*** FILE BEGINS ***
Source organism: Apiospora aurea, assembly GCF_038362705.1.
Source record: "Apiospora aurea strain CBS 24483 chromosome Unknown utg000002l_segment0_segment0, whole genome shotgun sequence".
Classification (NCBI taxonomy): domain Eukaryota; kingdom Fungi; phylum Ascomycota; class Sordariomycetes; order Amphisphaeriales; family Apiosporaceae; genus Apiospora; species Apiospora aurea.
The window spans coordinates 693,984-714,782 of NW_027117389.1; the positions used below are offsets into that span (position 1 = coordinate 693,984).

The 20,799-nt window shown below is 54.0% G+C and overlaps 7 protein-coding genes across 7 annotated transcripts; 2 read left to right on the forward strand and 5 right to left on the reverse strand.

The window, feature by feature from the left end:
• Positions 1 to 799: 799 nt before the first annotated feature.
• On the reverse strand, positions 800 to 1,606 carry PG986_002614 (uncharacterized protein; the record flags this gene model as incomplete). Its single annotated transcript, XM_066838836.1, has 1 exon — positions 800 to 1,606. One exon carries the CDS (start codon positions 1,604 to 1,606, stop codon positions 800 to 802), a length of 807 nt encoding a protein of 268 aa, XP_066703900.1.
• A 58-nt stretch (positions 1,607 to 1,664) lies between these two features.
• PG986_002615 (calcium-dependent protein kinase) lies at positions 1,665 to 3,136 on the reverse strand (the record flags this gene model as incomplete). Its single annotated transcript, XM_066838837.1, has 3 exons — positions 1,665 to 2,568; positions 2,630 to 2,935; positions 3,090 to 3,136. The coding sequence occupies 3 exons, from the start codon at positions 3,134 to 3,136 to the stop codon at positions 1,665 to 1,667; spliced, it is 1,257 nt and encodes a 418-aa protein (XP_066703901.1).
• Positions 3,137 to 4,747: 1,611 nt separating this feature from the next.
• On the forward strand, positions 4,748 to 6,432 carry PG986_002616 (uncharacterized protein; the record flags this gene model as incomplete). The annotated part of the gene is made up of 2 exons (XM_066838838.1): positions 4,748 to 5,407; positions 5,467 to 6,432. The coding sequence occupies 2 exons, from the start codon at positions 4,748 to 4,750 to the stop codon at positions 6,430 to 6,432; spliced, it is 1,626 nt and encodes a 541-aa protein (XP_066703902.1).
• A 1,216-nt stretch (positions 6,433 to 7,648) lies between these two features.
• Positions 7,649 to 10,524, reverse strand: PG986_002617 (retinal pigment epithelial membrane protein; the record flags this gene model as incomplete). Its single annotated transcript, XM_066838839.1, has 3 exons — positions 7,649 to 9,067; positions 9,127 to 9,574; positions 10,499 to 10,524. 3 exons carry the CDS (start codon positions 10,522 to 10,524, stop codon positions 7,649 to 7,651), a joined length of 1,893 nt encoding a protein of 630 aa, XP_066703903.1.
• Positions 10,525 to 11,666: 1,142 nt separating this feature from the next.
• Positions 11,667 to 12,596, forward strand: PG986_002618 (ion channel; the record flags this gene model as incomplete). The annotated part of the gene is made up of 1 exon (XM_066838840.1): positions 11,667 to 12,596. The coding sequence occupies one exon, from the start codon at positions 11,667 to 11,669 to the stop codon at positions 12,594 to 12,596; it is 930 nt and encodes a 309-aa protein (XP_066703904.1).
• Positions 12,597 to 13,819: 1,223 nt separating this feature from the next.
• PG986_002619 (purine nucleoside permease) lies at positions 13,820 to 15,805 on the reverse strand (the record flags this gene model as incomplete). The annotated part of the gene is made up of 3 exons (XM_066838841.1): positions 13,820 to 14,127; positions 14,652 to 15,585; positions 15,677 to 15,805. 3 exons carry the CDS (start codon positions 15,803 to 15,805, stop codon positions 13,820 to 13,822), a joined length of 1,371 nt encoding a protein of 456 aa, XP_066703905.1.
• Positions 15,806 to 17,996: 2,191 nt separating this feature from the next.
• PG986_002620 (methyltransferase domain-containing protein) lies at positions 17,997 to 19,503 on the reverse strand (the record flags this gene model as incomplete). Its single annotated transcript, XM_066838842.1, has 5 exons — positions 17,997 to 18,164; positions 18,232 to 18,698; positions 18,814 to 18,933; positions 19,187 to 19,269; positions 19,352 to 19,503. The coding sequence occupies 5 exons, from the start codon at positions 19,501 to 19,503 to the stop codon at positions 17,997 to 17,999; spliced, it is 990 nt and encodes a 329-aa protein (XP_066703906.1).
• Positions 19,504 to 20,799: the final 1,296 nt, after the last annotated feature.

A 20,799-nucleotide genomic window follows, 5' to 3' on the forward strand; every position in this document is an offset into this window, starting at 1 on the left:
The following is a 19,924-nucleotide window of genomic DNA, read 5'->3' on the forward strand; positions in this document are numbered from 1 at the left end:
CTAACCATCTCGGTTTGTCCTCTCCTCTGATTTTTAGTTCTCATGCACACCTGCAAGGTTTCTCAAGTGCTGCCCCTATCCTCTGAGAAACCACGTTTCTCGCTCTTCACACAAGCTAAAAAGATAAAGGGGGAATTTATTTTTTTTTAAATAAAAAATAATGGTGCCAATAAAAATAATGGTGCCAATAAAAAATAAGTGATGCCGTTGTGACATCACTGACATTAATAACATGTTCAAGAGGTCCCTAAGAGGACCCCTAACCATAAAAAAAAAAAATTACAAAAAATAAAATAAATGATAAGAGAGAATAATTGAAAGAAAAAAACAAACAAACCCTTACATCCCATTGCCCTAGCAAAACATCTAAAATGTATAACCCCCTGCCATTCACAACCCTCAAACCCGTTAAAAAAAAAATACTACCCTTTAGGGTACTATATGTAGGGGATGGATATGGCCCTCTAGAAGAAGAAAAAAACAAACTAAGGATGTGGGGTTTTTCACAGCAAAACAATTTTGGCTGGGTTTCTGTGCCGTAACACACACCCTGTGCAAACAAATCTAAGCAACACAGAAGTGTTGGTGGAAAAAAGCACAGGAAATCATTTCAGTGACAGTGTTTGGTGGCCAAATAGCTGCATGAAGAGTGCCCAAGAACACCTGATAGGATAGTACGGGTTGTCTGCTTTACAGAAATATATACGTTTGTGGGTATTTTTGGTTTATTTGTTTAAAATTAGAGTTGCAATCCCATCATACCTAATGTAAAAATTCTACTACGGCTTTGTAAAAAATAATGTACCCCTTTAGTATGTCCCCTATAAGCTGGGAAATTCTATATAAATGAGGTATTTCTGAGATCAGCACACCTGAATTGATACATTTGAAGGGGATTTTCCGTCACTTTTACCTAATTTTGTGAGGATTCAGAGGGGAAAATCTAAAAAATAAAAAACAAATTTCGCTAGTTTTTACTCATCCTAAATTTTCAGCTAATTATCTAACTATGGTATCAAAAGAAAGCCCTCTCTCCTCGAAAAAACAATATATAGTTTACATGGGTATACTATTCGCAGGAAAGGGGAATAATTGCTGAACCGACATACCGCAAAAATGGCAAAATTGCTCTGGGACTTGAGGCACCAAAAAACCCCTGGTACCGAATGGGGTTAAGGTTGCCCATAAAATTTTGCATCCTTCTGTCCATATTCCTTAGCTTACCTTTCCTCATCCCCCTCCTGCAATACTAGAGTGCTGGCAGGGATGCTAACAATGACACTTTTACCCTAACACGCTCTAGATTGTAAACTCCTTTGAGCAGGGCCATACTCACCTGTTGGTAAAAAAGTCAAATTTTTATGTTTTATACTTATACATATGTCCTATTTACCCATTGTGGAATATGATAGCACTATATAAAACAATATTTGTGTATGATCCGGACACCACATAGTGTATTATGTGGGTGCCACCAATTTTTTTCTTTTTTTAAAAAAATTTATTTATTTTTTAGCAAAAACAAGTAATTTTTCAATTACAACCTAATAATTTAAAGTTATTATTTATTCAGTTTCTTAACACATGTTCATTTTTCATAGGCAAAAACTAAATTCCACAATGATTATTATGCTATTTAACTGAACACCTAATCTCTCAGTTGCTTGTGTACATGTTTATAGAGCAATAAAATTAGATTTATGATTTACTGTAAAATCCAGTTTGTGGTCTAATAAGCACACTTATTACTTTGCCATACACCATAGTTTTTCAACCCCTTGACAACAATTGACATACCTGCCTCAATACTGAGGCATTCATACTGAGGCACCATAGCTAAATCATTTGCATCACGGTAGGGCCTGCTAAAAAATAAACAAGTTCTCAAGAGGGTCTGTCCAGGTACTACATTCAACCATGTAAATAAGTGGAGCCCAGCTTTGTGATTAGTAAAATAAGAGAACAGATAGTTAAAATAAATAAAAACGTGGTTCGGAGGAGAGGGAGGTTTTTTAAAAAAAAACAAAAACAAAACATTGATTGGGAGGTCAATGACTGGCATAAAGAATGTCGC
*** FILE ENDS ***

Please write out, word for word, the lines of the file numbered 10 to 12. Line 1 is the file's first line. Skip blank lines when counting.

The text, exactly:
• PG986_002615 (calcium-dependent protein kinase) lies at positions 1,665 to 3,136 on the reverse strand (the record flags this gene model as incomplete). Its single annotated transcript, XM_066838837.1, has 3 exons — positions 1,665 to 2,568; positions 2,630 to 2,935; positions 3,090 to 3,136. The coding sequence occupies 3 exons, from the start codon at positions 3,134 to 3,136 to the stop codon at positions 1,665 to 1,667; spliced, it is 1,257 nt and encodes a 418-aa protein (XP_066703901.1).
• Positions 3,137 to 4,747: 1,611 nt separating this feature from the next.
• On the forward strand, positions 4,748 to 6,432 carry PG986_002616 (uncharacterized protein; the record flags this gene model as incomplete). The annotated part of the gene is made up of 2 exons (XM_066838838.1): positions 4,748 to 5,407; positions 5,467 to 6,432. The coding sequence occupies 2 exons, from the start codon at positions 4,748 to 4,750 to the stop codon at positions 6,430 to 6,432; spliced, it is 1,626 nt and encodes a 541-aa protein (XP_066703902.1).